Building a Culture Where Relationships Thrive

Building a Culture Where Relationships Thrive

Every organization has a culture.  It might not be written down anywhere, but everyone experiences it.  People know the culture so well that it shapes the patterns of behavior, the decision-making process, and how people get things done.  Culture is difficult to define but it is the very water your organization swims.  It is all around you.  You are a part of it.  Whether you are a non-profit, a business, or a ministry, you do have a culture that is impacting your goals and effectiveness.

For many years, leadership was focused on vision, values, and goals.  Of course, these elements are important.  Any organization that desires to be effective, must unify people around a common direction.  But just as important is the culture of an organization in which the vision is accomplished.  The culture can greatly impact the success of the vision either positively or negatively.

Perhaps you have swam in a toxic culture in the past.  You may still wear the scars that toxic cultures inflict on its members.  As I have consulted with different organizations, some stories stand out.  One reported that they didn’t “feel safe”.  The culture didn’t value competing ideas.  If someone shared a contrary view they were quickly shut down.  They couldn’t help but think that they were marginalized after speaking out.

In a ministry I was working with it was reported that the culture would not allow anyone to be called out for poor behavior.  This resulted in a toxic culture where dysfunctional people grew in influence and did great damage to the church.  It wasn’t ok to identify the problems or those who were causing it in fear of hurting some one’s feelings.

After conducting focus groups in a church it was reported by many people that the church seems to jump from program to program. The church didn’t seem to have a plan and was just trying different things, but not with any purpose or commitment.  The people were frustrated by the lack of follow through and patience.

In each of these scenarios, the members were describing a culture.  Culture includes many things including those important vision, values, and goals that written down somewhere or posted on a wall.  But what is perhaps even more important is the way people relate to one another.  Culture is ultimately defined by the interpersonal relationships between members and the relational patterns that are developed.

In Stephen Covey’s book, The Speed of Trust, he makes the thesis that an organization can only move at the speed of trust that is found in the relationships of an organization.  When trust is low, an organization must spend precious energy and activity trying to get people to get along and work together.  When an organization has a high trust, energy is directed to accomplishing the vision.  There are fewer meetings needed, people are willing to delegate and believe the best of each other.  There is a free exchange of ideas without judgement.  People feel safe and are more open and less defensive.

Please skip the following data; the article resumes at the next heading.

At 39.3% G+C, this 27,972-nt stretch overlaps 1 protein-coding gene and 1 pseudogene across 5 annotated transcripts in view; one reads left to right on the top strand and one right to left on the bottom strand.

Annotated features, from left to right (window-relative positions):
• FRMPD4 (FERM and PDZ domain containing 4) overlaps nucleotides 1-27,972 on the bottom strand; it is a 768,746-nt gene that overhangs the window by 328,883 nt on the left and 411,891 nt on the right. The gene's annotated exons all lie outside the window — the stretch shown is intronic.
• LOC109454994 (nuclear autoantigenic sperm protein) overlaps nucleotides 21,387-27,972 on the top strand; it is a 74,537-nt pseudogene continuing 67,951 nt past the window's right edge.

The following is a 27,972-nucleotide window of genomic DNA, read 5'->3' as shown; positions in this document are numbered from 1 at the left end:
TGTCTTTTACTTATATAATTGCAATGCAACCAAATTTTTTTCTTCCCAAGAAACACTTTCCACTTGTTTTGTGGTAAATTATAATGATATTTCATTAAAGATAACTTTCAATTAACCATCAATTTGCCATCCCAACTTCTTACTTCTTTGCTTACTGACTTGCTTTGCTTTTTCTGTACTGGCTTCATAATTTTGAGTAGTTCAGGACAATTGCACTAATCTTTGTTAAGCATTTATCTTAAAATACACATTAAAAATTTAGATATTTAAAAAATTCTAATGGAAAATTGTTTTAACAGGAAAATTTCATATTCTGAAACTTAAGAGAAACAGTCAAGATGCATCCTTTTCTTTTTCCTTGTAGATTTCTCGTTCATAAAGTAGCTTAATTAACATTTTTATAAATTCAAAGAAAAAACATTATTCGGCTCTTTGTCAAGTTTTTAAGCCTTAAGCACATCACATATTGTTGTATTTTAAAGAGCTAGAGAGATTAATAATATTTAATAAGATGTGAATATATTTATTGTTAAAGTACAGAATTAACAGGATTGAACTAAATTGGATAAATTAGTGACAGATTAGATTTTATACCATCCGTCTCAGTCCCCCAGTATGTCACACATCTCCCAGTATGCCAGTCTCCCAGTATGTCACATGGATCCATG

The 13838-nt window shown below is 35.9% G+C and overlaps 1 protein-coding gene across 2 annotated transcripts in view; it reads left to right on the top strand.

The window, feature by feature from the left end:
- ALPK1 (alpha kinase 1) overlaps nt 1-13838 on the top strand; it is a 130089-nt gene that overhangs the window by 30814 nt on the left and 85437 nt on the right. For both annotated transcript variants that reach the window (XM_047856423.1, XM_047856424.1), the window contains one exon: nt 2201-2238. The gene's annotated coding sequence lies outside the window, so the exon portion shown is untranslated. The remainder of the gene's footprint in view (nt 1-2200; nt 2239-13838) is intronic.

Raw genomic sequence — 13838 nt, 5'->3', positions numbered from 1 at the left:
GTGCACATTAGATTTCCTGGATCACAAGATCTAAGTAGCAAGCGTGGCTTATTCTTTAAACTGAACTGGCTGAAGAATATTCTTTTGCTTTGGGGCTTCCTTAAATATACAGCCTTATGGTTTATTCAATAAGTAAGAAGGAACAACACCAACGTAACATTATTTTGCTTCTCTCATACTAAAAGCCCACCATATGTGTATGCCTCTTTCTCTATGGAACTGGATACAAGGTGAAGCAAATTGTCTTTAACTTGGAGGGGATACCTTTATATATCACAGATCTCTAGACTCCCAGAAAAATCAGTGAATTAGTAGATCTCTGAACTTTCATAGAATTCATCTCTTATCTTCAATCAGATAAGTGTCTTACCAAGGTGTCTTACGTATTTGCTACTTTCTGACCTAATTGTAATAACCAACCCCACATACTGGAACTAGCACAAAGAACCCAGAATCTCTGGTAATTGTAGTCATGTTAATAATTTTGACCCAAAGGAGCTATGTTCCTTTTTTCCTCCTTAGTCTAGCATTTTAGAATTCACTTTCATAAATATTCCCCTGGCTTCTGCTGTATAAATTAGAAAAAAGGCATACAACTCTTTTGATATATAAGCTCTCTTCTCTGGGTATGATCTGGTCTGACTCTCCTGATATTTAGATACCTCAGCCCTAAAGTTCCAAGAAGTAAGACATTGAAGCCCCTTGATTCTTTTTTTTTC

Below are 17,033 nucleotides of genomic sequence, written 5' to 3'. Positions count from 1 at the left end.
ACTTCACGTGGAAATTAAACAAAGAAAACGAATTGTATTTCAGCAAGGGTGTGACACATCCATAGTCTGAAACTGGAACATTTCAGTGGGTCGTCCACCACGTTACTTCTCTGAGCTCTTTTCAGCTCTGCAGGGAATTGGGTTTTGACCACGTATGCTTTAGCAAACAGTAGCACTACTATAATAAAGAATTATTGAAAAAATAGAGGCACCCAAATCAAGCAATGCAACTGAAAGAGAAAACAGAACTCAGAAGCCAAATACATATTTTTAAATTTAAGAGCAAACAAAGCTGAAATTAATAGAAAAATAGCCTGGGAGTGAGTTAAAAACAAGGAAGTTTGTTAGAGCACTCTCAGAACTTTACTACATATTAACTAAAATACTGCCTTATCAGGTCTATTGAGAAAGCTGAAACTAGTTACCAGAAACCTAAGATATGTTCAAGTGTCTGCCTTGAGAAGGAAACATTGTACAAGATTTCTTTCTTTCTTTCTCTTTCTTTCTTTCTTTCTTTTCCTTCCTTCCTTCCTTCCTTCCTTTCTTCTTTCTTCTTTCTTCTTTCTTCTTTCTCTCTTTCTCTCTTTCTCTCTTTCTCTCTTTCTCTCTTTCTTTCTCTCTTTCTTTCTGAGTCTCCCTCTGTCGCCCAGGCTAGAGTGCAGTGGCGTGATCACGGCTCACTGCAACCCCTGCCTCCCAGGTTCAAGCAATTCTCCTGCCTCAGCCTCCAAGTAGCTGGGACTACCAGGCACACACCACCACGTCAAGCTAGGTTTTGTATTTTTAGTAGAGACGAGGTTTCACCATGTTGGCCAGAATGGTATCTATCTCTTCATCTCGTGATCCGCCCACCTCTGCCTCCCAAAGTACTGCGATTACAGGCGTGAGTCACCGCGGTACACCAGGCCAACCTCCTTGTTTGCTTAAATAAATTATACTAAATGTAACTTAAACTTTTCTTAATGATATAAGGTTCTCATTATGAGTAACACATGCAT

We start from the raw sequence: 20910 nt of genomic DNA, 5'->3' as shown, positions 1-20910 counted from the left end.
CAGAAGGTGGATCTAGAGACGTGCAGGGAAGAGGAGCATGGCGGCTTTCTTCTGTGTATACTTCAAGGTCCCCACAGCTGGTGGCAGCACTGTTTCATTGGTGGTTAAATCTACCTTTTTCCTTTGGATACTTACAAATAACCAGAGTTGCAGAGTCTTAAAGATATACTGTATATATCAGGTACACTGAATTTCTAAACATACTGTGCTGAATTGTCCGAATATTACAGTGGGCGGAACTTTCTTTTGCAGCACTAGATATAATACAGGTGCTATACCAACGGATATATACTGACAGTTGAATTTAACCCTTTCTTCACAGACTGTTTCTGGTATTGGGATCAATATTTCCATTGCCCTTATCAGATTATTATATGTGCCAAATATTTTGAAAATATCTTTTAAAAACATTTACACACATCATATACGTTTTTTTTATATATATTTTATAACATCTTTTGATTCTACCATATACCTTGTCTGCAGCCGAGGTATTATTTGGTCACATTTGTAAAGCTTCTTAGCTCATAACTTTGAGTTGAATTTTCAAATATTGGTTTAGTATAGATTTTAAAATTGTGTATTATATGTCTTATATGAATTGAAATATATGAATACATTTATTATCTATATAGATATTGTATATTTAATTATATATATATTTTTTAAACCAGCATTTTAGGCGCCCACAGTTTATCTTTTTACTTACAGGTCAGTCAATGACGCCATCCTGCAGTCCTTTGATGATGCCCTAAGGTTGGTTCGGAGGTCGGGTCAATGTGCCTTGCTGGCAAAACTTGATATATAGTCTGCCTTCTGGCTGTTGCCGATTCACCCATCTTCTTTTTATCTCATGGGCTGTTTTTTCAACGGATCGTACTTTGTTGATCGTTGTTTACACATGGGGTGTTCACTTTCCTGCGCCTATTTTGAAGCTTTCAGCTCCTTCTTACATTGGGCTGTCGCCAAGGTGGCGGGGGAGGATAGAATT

High trust organizations are often organizations that have healthy cultures.  If that is true, organizations would become more effective by developing trusting relationships.  Consentia Group is committed to helping non-profits and ministries develop cultures where relationships thrive.  Relationships thrive best when people understand their own motives and the motives of others.  Knowing the “why” of other’s behaviors is critical to trust.  SDI gives us a way of helping people grow to appreciate the differences people have in motivation.  Learning about the strengths we choose and why they are important to us enables us to be more flexible about what strengths are needed for situations.  In short, SDI has the capacity to shift an entire church’s culture in how people relate to one another.

Church boards and staff that have been through a workshop together with SDI grow in trust and understanding.  But often times that learning remains confined to that small group of leaders.  When the learning of SDI concepts and the spiritual side (Three Passions of the Soul) are shared more broadly with the congregation, we have the opportunity for a cultural shift to take place in the entire body.  That is why Consentia Group has launched new workshops for marriages (Soulmates For Life) and for the congregation as a whole (CommUNITY).  When an entire congregation grows to appreciate and understand our differences and learn how to work together with less conflict and friction, the people grow in trust and the ministry moves faster.

What is the culture of your church or ministry?  What is the trust level in your culture?  What could be done to grow the relational intelligence of your congregation so the ministry can thrive?

Bruce Terpstra

Our President, Dr. Bruce Terpstra, has 36 years of pastoral ministry experience. He is a veteran of 17 years in denominational leadership and developed more than 70 new churches in the New York metro area and has given oversight to almost 400 pastors. He holds a doctorate in Leadership Development and is also the founder of 3KeyCoaching and the author of Three Passions of the Soul.